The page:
In a new interview with McClatchy, Anthony Fauci, MD, director of the National Institute of Allergy and Infectious Diseases (NIAID), weighed in on that last question regarding the level of immunity the COVID vaccine provides. “The bottom line is we don’t know right now how long it lasts,” he said, but he does have some conjectures.
Many vaccinology’s think that the coronavirus vaccine will need annual shot, same as annually flu vaccine shot required. But Dr Fauci told McClatchy, it’s not clear whether or not the COVID-19 vaccines will last that long since the virus has only been around in the U.S. since March. “We’re less than a year into the disease, so you can’t say it lasts more than a year—I mean, that would be impossible,” he said. “That doesn’t make any sense because no one that we know of that we’re following has been infected for more than a year.
But statistics from similar coronaviruses may provide some insight, according to the nation’s leading immunologist. In the 2002 SARS outbreak, for example, those who came down with the virus were naturally immune for over a year, though their immunity eventually waned. “So, the bottom line is we don’t know right now how long it lasts,” Fauci said of immunity from the COVID-19 vaccine. “But it likely would last for a full year’s cycle.”
Much longer than that, though, maybe a bridge too far. “From what we know of the duration thus far of immunity, I would be surprised if it turns out to be a 20-year duration, but I would also be surprised if it was less than a year,” Fauci said. “I think it would probably be more than a year.
1- Healthcare professionals will likely get it first.
MD, director of the National Institute of Allergy and Infectious Diseases (NIAID) Anthony Fauci gives an interview to NPR’s Morning Edition and he said that the plan for the vaccine’s rollout is starting to come together. “It will be a list in which you go from people who are either at the highest risk such as Doctors, Nurse or Health Professional are important to society,” he described. “And then as you go down the list, it gets to people who are less at risk for serious disease.”
Advisory Committee on Immunization Practices, which is charged to make a list for the COVID vaccine that who receives the vaccine and when is voting on Dec. 1 to determine the order. According to the committee’s early deliberations, which were published in the CDC’s Morbidity and Mortality Weekly Report on Nov. 27, it’s looking like healthcare workers will top the list.
2- And healthy young people will likely get it last.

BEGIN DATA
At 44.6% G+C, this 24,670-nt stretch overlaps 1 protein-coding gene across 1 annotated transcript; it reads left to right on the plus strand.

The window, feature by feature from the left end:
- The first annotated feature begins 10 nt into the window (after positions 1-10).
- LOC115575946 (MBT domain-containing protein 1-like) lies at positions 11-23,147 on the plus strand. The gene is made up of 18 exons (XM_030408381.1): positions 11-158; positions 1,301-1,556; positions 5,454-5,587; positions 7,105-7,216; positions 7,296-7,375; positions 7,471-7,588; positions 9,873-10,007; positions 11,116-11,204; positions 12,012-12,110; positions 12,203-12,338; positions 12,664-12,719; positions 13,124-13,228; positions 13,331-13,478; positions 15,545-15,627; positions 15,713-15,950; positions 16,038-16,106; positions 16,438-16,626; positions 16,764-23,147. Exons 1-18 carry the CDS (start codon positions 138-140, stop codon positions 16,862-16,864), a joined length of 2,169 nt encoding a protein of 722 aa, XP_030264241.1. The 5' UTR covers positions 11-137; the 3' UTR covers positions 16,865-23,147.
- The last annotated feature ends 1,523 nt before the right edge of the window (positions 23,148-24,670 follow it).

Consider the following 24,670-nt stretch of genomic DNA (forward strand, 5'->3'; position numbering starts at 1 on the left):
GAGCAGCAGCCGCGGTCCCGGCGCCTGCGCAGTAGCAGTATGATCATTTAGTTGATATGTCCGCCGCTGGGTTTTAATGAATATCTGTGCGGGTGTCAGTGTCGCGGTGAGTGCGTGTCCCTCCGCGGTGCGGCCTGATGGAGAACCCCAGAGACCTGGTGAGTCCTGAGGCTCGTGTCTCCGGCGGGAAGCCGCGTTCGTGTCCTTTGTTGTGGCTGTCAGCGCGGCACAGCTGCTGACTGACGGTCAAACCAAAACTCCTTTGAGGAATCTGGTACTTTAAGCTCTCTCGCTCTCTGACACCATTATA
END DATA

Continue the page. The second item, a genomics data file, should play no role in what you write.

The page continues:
A young people have a great immune system or less risk to badly effect through this virus. As per Fauci, 25 to a 30-year-old person with no underlying conditions who’s otherwise healthy—that likely will be the person towards the end.
3- It requires two doses and does have some side effects.
The news circulates regarding the vaccine is that both Pfizer and Moderna’s vaccines require two doses, which has some doctors worried. “We really need to make patients aware that this is not going to be a walk in the park,” said Sandra Fryhofer, MD, of the American Medical Association, during a Nov. 23 meeting with the Advisory Committee on Immunization Practices, as reported by CNBC. “They are going to know they had a vaccine. They are probably not going to feel wonderful.”
After the first shot, if the people feel unpleasant side effects or fear occurring him to die, they definitely won’t return for their second dose.
So, if you get a shot, remember that you must aware of these kinds of side effects may occur. As per doctors and volunteers in the trials, expect a fever, a sore arm, muscle aches, a headache, fatigue, and perhaps nausea and/or vomiting.
4- It will start being rolled out in December, but most people won’t get it until the middle of next year.
The earliest people to be inoculated, referred to by the CDC as group 1a will likely be “getting vaccinated towards the end of December,” Fauci told NPR.
Though his projections “are not guaranteed,” Fauci said, “the first several months of 2021 will be going through the priority group.” Then, he explained, “by the time you get to, let’s say, the end of April, the beginning of May, June, July, and as we get into the second quarter, it’d be much more likely that you’ll have ‘the general population’… Not on the priority list, able to get vaccinated.” And if you want to get ready, beware that You Need to Quit This Bad Habit Before Getting a COVID Vaccine, Study Says.